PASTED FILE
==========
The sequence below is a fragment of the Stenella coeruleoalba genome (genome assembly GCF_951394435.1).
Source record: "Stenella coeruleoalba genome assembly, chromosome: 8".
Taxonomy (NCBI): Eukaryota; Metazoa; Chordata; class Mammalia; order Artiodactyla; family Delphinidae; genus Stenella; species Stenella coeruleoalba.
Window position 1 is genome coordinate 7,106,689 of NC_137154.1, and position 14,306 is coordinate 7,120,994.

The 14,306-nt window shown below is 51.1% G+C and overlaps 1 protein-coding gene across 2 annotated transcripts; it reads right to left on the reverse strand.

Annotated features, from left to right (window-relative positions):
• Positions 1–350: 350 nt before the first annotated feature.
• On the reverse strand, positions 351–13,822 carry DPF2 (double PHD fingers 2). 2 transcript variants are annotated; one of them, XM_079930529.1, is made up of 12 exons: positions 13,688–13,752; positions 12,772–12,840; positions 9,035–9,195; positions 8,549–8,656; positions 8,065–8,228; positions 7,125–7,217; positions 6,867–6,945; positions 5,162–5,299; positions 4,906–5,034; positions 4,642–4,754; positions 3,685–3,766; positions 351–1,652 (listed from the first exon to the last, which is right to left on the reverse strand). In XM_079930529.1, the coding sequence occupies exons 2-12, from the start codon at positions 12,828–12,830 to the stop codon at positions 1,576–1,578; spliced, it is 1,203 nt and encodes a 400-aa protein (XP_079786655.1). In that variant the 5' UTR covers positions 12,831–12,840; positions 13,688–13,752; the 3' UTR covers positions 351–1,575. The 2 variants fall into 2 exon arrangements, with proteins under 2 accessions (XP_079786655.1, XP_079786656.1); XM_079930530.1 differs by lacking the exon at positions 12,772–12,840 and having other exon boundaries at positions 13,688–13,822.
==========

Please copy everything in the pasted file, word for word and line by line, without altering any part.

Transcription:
The sequence below is a fragment of the Stenella coeruleoalba genome (genome assembly GCF_951394435.1).
Source record: "Stenella coeruleoalba genome assembly, chromosome: 8".
Taxonomy (NCBI): Eukaryota; Metazoa; Chordata; class Mammalia; order Artiodactyla; family Delphinidae; genus Stenella; species Stenella coeruleoalba.
Window position 1 is genome coordinate 7,106,689 of NC_137154.1, and position 14,306 is coordinate 7,120,994.

The 14,306-nt window shown below is 51.1% G+C and overlaps 1 protein-coding gene across 2 annotated transcripts; it reads right to left on the reverse strand.

Annotated features, from left to right (window-relative positions):
• Positions 1–350: 350 nt before the first annotated feature.
• On the reverse strand, positions 351–13,822 carry DPF2 (double PHD fingers 2). 2 transcript variants are annotated; one of them, XM_079930529.1, is made up of 12 exons: positions 13,688–13,752; positions 12,772–12,840; positions 9,035–9,195; positions 8,549–8,656; positions 8,065–8,228; positions 7,125–7,217; positions 6,867–6,945; positions 5,162–5,299; positions 4,906–5,034; positions 4,642–4,754; positions 3,685–3,766; positions 351–1,652 (listed from the first exon to the last, which is right to left on the reverse strand). In XM_079930529.1, the coding sequence occupies exons 2-12, from the start codon at positions 12,828–12,830 to the stop codon at positions 1,576–1,578; spliced, it is 1,203 nt and encodes a 400-aa protein (XP_079786655.1). In that variant the 5' UTR covers positions 12,831–12,840; positions 13,688–13,752; the 3' UTR covers positions 351–1,575. The 2 variants fall into 2 exon arrangements, with proteins under 2 accessions (XP_079786655.1, XP_079786656.1); XM_079930530.1 differs by lacking the exon at positions 12,772–12,840 and having other exon boundaries at positions 13,688–13,822.